The report further showed that bank reconciliations for the month of December 2011 were out of balance by $1,321.29; it found that an improvement project involving the expenditure of $20,000 to a single contractor was made without soliciting bids.

Among the most curious items in the forensic audit was the category: "Below Market Residential Rental to Employee," in which a water park employee rented a three-bedroom, 2,000 square foot, lake-front home in Maryville.

Andrew Carruthers, who currently serves as spokesman for the "Dissolve CARD" group, said the house came as part of a deal acquiring land for Pleasant Ridge Park in 2008. 

Carruthers served as a commissioner of the board from 2011-12 and as president of CARD from 2012-13.

He said that when he first came onto the board he wasn't aware that CARD owned a residential property. He asked questions when he saw that CARD made an expenditure to the Madison County Treasurer's office.  

He said there's a way the district could have properly handled a lease agreement, but that the amount of rent the employee paid - $850 per month - was well under the market rate, and the excess amount was not reported as unpaid compensation. Both CARD and the employee could have had problems with the IRS had they faced audits, he said. 

Carruthers also said that the rental arrangement with the employee ended while he served on the board.

Other findings from the special audit include:

- Fixed asset records were not maintained. Fixed assets represent approximately 90 percent of the total assets reported on the district's annual audit.

- No formal fixed assets capitalization policy exists.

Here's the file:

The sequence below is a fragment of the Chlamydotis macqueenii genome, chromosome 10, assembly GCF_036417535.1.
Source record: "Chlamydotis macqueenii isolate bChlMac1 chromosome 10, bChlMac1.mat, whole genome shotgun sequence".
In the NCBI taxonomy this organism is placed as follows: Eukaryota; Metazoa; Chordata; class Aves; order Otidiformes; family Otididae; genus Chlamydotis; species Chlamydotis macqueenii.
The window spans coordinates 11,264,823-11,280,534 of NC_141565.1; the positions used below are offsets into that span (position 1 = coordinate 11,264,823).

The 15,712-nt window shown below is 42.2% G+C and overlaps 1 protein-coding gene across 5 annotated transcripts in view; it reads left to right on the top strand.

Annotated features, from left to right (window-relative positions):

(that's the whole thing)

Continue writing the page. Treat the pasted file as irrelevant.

- CARD does not have a formal procedure to ensure that disposals of fixed assets, whether by destruction, sale, scrapping or trade-in, are reported to the accounting department. "Without such a procedure, the likelihood of a disposal going unrecorded increases substantially."

Dissolve CARD movement

Maryville Mayor Larry Gulledge said he hadn't yet seen the forensic audit report, but that he has for a long time been a critic of CARD's past management.

"I have been a very vocal person..over the last 20 years voicing displeasure with CARD as a whole," he said.

The current board of directors are doing a good job of controlling costs, he said. But, their options in dealing with $23 million in debt - which would rise to $45 million long term - is to raise taxes, incur more debt or both. Another is dissolution, an effort that is currently under way.

Earlier this month, a group of local leaders and elected officials held a press conference announcing the move to dissolve.

In order to get a referendum question on the ballot in March, approximately 5,500 signatures from voters within the district are needed by mid December. For the referendum to succeed, two-thirds of voters have to recommend dissolution.

The district includes all of Collinsville and unincorporated Collinsville Township, as well as parts of Maryville, Glen Carbon and Pontoon Beach

"This is going to be a very difficult task," Gulledge said. Only one other park district in the state has ever been dissolved, as far as he knows.

"It's a daunting task and will take a lot of work, and volunteers to educate the public," he said.

A lot of questions still have to be answered regarding disposition of assets, he said. Taxpayers, however, would still be on the hook for existing debt for a period projected to be 20 years.

If this referendum attempt fails, Gulledge said efforts would continue for dissolution as it is the best option for taxpayers.

"The CARD executive board, they're the ones in a tough spot," he said. "They have to make all this work. They have to pay bills and still operate. There are a ton of moving parts."

Gulledge still remains an advocate for parks and recreation - Maryville operates four outside of CARD - Drost, Fireman's, Fred Winters and Michael Noga. And, CARD operates one park within Maryville - Pleasant Ridge Park.

"Parks are a great tool for communities," he said.

But, local communities are more capable of operating parks efficiently and at less of a cost to taxpayers, he said.